• sensitivity to touch, sound, or light
  • fever
  • extreme fatigue
  • seizures

To stay safe and comfortable during alcohol withdrawal, seek professional help from your doctor. Your doctor may recommend that you attend a medical detox program.

In these programs, a team of health professionals will monitor your physical and mental health as you get alcohol out of your system. They may also prescribe medications to ease certain withdrawal symptoms.

4. Loss Of Interest & Motivation

When you develop alcoholism, drinking can quickly become your main priority. As a result, you may lose interest in hobbies and activities you once enjoyed. Even if you attempt them, you might find they no longer satisfy you like they once did.

Similarly, you may lose interest in spending time with friends and family members, especially if they express concern over the amount of alcohol you drink. To avoid judgment, you might start spending most or all of your time with other heavy drinkers.

In addition, many people with alcoholism lose their motivation at work or school. Some also stop prioritizing household responsibilities, such as cleaning, cooking, and childcare. This loss of motivation can cause serious family conflicts.

5. Sudden Health Problems

Problematic drinking habits can lead to a variety of physical and mental health conditions, including:

  • alcohol-induced blackouts (temporary memory loss caused by excessive alcohol consumption)
  • alcohol poisoning (also called alcohol overdose)
  • depression
  • anxiety
  • poor memory
  • digestive problems
  • high blood pressure
  • sexually transmitted diseases from risky sexual behaviors while intoxicated

Someone who suddenly develops these issues could be struggling with alcoholism. Over time, they may also develop other alcohol-related diseases, such as heart disease, stroke, and cirrhosis of the liver. Alcoholism also increases your risk of certain kinds of cancer, including cancer of the breast, mouth, throat, esophagus, voice box, liver, colon, and rectum.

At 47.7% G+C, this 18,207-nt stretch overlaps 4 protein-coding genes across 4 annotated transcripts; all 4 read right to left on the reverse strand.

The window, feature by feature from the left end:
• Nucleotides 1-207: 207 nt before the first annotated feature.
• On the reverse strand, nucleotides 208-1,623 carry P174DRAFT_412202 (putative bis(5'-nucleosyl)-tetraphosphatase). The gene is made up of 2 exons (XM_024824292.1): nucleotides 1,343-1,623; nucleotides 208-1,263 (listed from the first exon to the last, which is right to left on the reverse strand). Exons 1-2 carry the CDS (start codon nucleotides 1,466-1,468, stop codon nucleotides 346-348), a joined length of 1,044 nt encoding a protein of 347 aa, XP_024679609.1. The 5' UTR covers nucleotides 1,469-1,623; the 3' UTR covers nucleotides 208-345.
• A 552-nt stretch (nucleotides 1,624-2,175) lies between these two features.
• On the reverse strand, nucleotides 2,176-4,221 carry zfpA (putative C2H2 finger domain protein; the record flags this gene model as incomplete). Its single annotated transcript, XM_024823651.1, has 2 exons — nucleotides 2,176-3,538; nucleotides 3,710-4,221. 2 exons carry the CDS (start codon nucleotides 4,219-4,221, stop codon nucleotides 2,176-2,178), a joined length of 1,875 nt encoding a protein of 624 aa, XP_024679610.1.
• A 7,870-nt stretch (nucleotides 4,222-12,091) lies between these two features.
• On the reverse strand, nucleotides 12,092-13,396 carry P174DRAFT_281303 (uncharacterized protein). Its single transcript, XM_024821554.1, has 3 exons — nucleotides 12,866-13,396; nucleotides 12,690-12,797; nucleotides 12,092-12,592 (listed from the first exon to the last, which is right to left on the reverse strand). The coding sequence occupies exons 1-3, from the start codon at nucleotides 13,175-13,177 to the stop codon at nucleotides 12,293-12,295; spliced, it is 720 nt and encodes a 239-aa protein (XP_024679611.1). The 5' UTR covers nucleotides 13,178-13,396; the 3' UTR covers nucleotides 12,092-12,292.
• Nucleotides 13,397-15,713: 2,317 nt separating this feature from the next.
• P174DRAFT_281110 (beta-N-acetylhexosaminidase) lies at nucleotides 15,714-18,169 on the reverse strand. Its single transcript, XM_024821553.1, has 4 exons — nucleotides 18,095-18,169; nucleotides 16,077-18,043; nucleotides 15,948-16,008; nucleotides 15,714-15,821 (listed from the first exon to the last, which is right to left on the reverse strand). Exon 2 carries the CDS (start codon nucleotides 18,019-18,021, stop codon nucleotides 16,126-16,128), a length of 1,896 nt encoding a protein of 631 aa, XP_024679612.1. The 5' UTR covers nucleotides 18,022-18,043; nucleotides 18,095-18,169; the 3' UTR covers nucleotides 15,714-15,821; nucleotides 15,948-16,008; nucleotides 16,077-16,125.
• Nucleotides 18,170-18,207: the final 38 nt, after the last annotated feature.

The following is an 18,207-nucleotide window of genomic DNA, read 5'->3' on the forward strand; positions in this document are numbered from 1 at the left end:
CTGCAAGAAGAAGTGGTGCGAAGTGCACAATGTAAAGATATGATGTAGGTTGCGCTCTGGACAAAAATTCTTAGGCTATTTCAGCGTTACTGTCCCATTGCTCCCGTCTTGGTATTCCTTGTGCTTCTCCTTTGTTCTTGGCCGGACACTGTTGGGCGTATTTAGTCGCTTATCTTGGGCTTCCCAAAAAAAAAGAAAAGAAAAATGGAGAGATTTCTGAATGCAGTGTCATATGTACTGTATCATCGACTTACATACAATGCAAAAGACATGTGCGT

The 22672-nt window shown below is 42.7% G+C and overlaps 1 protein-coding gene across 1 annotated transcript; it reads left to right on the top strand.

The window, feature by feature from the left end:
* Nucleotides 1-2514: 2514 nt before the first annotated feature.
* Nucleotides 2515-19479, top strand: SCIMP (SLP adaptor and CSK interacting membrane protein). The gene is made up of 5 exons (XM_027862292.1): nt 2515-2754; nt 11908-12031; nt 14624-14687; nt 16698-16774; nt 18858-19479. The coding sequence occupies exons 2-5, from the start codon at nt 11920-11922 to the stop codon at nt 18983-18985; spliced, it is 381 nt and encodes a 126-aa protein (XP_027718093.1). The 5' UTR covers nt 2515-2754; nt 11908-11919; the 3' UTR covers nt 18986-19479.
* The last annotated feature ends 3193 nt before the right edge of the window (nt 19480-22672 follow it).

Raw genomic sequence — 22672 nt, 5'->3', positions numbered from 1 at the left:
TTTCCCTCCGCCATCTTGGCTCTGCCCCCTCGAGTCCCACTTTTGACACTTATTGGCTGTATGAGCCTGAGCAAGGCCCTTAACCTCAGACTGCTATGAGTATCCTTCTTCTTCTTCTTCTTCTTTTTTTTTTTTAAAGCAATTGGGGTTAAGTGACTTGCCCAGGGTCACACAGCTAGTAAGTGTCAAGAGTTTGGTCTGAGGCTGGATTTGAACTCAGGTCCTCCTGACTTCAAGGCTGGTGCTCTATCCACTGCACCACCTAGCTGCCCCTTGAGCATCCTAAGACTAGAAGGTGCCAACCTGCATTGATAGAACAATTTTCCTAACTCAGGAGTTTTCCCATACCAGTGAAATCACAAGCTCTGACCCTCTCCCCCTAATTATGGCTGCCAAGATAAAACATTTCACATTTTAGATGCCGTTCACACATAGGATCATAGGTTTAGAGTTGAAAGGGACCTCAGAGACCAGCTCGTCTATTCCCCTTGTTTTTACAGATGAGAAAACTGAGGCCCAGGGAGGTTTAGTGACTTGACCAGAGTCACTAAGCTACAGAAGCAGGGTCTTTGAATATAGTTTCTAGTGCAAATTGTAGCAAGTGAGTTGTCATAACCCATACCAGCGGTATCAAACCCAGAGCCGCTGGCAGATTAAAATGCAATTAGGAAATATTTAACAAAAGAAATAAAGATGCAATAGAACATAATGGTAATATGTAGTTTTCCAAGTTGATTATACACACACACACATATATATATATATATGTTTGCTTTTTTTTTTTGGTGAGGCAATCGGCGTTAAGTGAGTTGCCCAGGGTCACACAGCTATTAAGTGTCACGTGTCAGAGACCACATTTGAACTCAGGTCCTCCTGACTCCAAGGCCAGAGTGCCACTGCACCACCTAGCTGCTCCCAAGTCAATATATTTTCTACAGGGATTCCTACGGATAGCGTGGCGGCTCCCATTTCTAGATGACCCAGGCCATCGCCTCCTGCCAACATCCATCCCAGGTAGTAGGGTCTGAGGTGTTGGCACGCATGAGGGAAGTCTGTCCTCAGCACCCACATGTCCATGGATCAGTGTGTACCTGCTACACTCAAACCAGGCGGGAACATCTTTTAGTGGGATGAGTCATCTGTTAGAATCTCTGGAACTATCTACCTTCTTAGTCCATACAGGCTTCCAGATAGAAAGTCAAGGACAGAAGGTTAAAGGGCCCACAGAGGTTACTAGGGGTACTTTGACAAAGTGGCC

If you or someone you love displays these signs, please reach out to Spring Hill Recovery Center. Our board-certified healthcare providers offer a variety of evidence-based addiction treatment options to help you or your loved one stay alcohol-free.

  1. Centers for Disease Control and Prevention — Alcohol Use and Your Health https://www.cdc.gov/alcohol/fact-sheets/alcohol-use.htm
  2. National Institute on Alcohol Abuse and Alcoholism — Drinking Levels Defined https://www.niaaa.nih.gov/alcohol-health/overview-alcohol-consumption/moderate-binge-drinking
  3. National Institute on Alcohol Abuse and Alcoholism — Interrupted Memories: Alcohol-Induced Blackouts https://www.niaaa.nih.gov/publications/brochures-and-fact-sheets/interrupted-memories-alcohol-induced-blackouts
  4. National Library of Medicine: MedlinePlus — Alcohol withdrawal https://medlineplus.gov/ency/article/000764.htm
  5. National Library of Medicine: MedlinePlus — Delirium tremens https://medlineplus.gov/ency/article/000766.htm

Written by Spring Hill Recovery Editorial Team

Published on: November 14, 2023

© 2024 Spring Hill Recovery | All Rights Reserved

* This page does not provide medical advice.